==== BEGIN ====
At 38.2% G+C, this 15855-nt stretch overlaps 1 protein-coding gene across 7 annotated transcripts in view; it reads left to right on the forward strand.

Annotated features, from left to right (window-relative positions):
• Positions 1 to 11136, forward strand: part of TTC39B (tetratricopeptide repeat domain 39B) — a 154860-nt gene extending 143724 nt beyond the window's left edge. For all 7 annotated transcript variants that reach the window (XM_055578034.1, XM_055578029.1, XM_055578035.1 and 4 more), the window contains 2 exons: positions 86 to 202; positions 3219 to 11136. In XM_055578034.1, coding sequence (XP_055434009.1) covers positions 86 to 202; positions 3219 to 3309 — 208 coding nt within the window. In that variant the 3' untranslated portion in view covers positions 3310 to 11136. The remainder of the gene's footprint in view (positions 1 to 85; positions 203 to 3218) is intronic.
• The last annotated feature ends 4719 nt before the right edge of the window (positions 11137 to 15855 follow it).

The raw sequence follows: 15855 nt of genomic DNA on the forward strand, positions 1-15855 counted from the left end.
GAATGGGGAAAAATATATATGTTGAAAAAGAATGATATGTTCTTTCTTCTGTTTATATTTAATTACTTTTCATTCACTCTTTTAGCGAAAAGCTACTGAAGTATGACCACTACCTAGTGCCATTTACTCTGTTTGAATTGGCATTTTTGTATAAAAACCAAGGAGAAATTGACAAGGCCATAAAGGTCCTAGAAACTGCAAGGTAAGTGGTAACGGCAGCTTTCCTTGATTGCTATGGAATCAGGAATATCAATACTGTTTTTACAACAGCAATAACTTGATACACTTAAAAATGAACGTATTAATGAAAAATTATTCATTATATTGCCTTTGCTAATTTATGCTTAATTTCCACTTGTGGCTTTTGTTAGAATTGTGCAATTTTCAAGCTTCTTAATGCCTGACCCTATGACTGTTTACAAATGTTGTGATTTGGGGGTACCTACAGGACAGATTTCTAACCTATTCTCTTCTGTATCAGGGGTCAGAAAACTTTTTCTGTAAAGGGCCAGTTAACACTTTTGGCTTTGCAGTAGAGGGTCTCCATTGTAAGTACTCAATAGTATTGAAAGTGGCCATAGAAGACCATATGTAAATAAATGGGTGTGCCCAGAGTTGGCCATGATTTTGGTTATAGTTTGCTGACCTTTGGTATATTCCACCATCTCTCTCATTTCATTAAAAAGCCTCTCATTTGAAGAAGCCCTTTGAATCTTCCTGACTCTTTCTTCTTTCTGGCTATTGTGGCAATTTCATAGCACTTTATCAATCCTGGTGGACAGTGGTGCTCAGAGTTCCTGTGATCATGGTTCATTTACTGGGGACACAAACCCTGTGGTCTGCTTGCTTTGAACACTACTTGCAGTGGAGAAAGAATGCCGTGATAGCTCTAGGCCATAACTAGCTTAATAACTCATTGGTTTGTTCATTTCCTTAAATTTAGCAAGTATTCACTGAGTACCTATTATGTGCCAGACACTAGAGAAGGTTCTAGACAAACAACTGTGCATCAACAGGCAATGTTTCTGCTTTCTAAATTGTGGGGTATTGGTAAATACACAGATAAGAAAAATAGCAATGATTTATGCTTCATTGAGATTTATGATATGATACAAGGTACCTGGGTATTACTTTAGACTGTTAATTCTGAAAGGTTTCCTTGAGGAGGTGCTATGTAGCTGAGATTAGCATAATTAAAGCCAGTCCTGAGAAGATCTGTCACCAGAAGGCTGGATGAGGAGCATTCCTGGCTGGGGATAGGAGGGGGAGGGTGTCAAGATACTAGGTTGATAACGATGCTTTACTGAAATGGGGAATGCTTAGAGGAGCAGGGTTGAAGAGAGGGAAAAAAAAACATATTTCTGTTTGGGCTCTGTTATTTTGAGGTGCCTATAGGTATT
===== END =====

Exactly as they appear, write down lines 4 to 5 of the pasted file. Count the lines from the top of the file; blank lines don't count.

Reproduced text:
• The last annotated feature ends 4719 nt before the right edge of the window (positions 11137 to 15855 follow it).

The raw sequence follows: 15855 nt of genomic DNA on the forward strand, positions 1-15855 counted from the left end.